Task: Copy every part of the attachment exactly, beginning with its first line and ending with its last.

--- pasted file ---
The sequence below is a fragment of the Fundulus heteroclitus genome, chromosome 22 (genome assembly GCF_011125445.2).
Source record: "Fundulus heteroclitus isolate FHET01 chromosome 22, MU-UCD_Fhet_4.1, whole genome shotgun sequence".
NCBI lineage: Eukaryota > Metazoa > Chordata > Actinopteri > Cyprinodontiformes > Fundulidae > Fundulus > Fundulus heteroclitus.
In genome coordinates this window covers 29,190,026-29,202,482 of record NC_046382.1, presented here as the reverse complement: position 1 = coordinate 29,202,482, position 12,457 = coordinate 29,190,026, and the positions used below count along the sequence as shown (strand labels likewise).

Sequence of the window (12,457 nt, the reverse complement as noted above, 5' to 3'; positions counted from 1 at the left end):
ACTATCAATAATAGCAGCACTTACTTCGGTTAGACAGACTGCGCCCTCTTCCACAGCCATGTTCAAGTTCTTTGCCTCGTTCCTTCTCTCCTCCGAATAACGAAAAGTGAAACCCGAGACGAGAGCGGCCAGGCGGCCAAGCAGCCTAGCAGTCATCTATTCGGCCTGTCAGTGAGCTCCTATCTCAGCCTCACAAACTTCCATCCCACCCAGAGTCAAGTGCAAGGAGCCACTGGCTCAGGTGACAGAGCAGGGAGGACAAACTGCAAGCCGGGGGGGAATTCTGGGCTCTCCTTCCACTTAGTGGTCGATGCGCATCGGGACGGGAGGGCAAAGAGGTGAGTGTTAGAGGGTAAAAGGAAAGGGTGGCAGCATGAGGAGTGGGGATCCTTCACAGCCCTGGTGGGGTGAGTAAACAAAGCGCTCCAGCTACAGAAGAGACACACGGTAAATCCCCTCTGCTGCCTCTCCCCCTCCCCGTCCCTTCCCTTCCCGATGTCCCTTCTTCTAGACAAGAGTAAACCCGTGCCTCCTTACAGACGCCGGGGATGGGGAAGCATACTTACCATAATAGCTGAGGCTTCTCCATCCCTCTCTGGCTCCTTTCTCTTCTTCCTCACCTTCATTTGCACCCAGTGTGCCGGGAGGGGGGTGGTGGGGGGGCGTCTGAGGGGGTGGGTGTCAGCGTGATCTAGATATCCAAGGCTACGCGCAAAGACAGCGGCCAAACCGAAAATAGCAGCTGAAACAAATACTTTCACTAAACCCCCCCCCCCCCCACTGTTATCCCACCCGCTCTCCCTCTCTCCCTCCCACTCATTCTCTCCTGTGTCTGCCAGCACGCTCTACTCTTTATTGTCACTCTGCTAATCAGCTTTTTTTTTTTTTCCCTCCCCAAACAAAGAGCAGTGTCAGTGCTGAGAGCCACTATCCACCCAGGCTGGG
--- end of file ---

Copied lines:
The sequence below is a fragment of the Fundulus heteroclitus genome, chromosome 22 (genome assembly GCF_011125445.2).
Source record: "Fundulus heteroclitus isolate FHET01 chromosome 22, MU-UCD_Fhet_4.1, whole genome shotgun sequence".
NCBI lineage: Eukaryota > Metazoa > Chordata > Actinopteri > Cyprinodontiformes > Fundulidae > Fundulus > Fundulus heteroclitus.
In genome coordinates this window covers 29,190,026-29,202,482 of record NC_046382.1, presented here as the reverse complement: position 1 = coordinate 29,202,482, position 12,457 = coordinate 29,190,026, and the positions used below count along the sequence as shown (strand labels likewise).

Sequence of the window (12,457 nt, the reverse complement as noted above, 5' to 3'; positions counted from 1 at the left end):
ACTATCAATAATAGCAGCACTTACTTCGGTTAGACAGACTGCGCCCTCTTCCACAGCCATGTTCAAGTTCTTTGCCTCGTTCCTTCTCTCCTCCGAATAACGAAAAGTGAAACCCGAGACGAGAGCGGCCAGGCGGCCAAGCAGCCTAGCAGTCATCTATTCGGCCTGTCAGTGAGCTCCTATCTCAGCCTCACAAACTTCCATCCCACCCAGAGTCAAGTGCAAGGAGCCACTGGCTCAGGTGACAGAGCAGGGAGGACAAACTGCAAGCCGGGGGGGAATTCTGGGCTCTCCTTCCACTTAGTGGTCGATGCGCATCGGGACGGGAGGGCAAAGAGGTGAGTGTTAGAGGGTAAAAGGAAAGGGTGGCAGCATGAGGAGTGGGGATCCTTCACAGCCCTGGTGGGGTGAGTAAACAAAGCGCTCCAGCTACAGAAGAGACACACGGTAAATCCCCTCTGCTGCCTCTCCCCCTCCCCGTCCCTTCCCTTCCCGATGTCCCTTCTTCTAGACAAGAGTAAACCCGTGCCTCCTTACAGACGCCGGGGATGGGGAAGCATACTTACCATAATAGCTGAGGCTTCTCCATCCCTCTCTGGCTCCTTTCTCTTCTTCCTCACCTTCATTTGCACCCAGTGTGCCGGGAGGGGGGTGGTGGGGGGGCGTCTGAGGGGGTGGGTGTCAGCGTGATCTAGATATCCAAGGCTACGCGCAAAGACAGCGGCCAAACCGAAAATAGCAGCTGAAACAAATACTTTCACTAAACCCCCCCCCCCCCCACTGTTATCCCACCCGCTCTCCCTCTCTCCCTCCCACTCATTCTCTCCTGTGTCTGCCAGCACGCTCTACTCTTTATTGTCACTCTGCTAATCAGCTTTTTTTTTTTTTCCCTCCCCAAACAAAGAGCAGTGTCAGTGCTGAGAGCCACTATCCACCCAGGCTGGG